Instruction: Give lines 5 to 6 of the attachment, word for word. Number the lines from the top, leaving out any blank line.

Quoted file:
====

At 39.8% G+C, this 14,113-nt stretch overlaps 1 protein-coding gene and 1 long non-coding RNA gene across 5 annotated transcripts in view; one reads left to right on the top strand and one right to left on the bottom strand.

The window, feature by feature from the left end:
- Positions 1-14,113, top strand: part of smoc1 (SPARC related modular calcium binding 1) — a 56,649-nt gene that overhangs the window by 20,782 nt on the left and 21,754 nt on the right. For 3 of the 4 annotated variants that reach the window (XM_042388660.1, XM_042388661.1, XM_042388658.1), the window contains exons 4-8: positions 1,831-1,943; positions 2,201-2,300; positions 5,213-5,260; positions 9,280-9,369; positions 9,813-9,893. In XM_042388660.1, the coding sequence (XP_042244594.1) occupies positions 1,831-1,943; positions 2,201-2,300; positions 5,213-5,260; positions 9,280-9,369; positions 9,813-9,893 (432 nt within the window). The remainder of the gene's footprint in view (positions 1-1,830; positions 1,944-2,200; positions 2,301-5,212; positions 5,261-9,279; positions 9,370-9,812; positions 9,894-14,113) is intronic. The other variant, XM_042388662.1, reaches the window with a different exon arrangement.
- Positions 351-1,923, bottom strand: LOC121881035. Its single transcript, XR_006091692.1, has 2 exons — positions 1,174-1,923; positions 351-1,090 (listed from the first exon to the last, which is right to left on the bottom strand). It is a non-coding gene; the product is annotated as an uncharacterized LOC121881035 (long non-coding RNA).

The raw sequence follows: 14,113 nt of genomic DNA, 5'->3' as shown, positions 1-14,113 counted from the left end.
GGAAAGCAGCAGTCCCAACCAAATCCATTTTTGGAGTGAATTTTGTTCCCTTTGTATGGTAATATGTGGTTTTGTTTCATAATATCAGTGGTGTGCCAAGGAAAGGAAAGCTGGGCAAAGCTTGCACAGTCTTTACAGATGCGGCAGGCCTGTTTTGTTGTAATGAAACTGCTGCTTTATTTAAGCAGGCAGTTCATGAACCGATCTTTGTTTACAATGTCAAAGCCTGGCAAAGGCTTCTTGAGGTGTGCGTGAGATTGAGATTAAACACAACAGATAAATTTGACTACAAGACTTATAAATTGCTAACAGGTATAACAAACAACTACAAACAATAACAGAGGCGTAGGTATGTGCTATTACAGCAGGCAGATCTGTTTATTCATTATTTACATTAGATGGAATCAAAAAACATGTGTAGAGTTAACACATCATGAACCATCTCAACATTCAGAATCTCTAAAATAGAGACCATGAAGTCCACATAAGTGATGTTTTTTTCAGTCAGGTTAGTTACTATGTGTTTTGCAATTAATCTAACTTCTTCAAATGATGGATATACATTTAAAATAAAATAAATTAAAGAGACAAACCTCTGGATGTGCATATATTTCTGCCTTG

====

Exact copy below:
The raw sequence follows: 14,113 nt of genomic DNA, 5'->3' as shown, positions 1-14,113 counted from the left end.
GGAAAGCAGCAGTCCCAACCAAATCCATTTTTGGAGTGAATTTTGTTCCCTTTGTATGGTAATATGTGGTTTTGTTTCATAATATCAGTGGTGTGCCAAGGAAAGGAAAGCTGGGCAAAGCTTGCACAGTCTTTACAGATGCGGCAGGCCTGTTTTGTTGTAATGAAACTGCTGCTTTATTTAAGCAGGCAGTTCATGAACCGATCTTTGTTTACAATGTCAAAGCCTGGCAAAGGCTTCTTGAGGTGTGCGTGAGATTGAGATTAAACACAACAGATAAATTTGACTACAAGACTTATAAATTGCTAACAGGTATAACAAACAACTACAAACAATAACAGAGGCGTAGGTATGTGCTATTACAGCAGGCAGATCTGTTTATTCATTATTTACATTAGATGGAATCAAAAAACATGTGTAGAGTTAACACATCATGAACCATCTCAACATTCAGAATCTCTAAAATAGAGACCATGAAGTCCACATAAGTGATGTTTTTTTCAGTCAGGTTAGTTACTATGTGTTTTGCAATTAATCTAACTTCTTCAAATGATGGATATACATTTAAAATAAAATAAATTAAAGAGACAAACCTCTGGATGTGCATATATTTCTGCCTTG